DOXA 2015 review: Monsterman

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      The fact that Monsterman has been disowned by its main subject speaks volumes about the footage captured by director Antti Haase. Seriously, what self-respecting metal star wants to be seen playing a gig for bored Russian conventioneers in the Finnish equivalent of a Holiday Inn?

      Haase captures a couple of years in the life of Tomi Petteri Putaansuu, better known overseas as Mr. Lordi of elaborately costumed hard-rock band Lordi. For those who’ve let their Metal Hammer subscriptions lapse, think a fallen-on-hard-times Gwar from the land of karjalanpiirakka, grillimakkara, and korvapuusti. Even if you don’t know Mr. Lordi from Balsac the Jaws of Death, Monsterman is instantly engrossing, mostly showing what a miserable game rock ’n’ roll has become in the Pirate Bay era.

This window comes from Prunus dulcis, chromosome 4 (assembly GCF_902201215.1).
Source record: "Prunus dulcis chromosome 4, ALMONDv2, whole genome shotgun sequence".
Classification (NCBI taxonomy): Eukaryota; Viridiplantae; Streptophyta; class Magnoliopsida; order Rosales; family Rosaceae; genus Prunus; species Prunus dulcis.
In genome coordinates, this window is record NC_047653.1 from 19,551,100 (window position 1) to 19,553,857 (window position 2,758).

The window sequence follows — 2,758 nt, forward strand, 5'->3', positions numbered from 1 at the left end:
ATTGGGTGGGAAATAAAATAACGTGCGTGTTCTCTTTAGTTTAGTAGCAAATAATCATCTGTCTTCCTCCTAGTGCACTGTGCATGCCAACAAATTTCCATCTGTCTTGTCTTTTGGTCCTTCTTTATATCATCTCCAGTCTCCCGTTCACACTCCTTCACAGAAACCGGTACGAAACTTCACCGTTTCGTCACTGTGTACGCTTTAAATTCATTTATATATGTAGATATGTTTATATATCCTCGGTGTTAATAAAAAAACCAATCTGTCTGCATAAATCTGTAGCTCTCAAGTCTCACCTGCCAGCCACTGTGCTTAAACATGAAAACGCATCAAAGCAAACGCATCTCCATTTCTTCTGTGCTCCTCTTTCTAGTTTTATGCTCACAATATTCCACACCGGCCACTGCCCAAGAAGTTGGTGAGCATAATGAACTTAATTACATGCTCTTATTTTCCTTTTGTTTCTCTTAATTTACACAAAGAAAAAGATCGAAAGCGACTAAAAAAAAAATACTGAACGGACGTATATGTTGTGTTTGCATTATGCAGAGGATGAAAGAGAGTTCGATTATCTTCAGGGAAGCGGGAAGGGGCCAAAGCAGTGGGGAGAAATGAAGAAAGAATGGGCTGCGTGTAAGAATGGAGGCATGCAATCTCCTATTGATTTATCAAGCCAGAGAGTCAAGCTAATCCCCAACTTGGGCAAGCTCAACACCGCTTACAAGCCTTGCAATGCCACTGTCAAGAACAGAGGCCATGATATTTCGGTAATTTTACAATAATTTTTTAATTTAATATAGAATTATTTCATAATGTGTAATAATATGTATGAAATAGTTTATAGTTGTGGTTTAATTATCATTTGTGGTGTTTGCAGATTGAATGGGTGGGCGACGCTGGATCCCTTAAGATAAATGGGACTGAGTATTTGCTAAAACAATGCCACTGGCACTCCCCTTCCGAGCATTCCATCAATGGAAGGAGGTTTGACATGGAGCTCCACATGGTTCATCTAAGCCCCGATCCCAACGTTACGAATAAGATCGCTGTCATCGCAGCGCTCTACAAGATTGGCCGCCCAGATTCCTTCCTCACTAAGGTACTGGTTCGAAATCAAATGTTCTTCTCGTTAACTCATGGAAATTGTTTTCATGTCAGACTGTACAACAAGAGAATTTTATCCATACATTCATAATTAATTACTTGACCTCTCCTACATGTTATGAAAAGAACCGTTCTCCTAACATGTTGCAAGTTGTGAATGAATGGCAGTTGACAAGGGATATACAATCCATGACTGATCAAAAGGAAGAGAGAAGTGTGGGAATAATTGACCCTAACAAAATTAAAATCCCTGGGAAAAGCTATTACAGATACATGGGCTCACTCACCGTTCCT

In addition to enduring drummer tragedies that would depress Spinal Tap, Lordi finds itself struggling to remain relevant in a landscape where hard rock is largely dead. Haase’s greatest feat—even if Mr. Lordi doesn’t appreciate it—is putting a tender and human face on its main player, who refuses to be seen in public (and in his cluttered backwoods cabin) without his prosthetic makeup.

      Some kind of monster? Even if he’s disowned Monsterman, Putaansuu comes across as anything but.

      Cinematheque, May 9 (9 p.m.)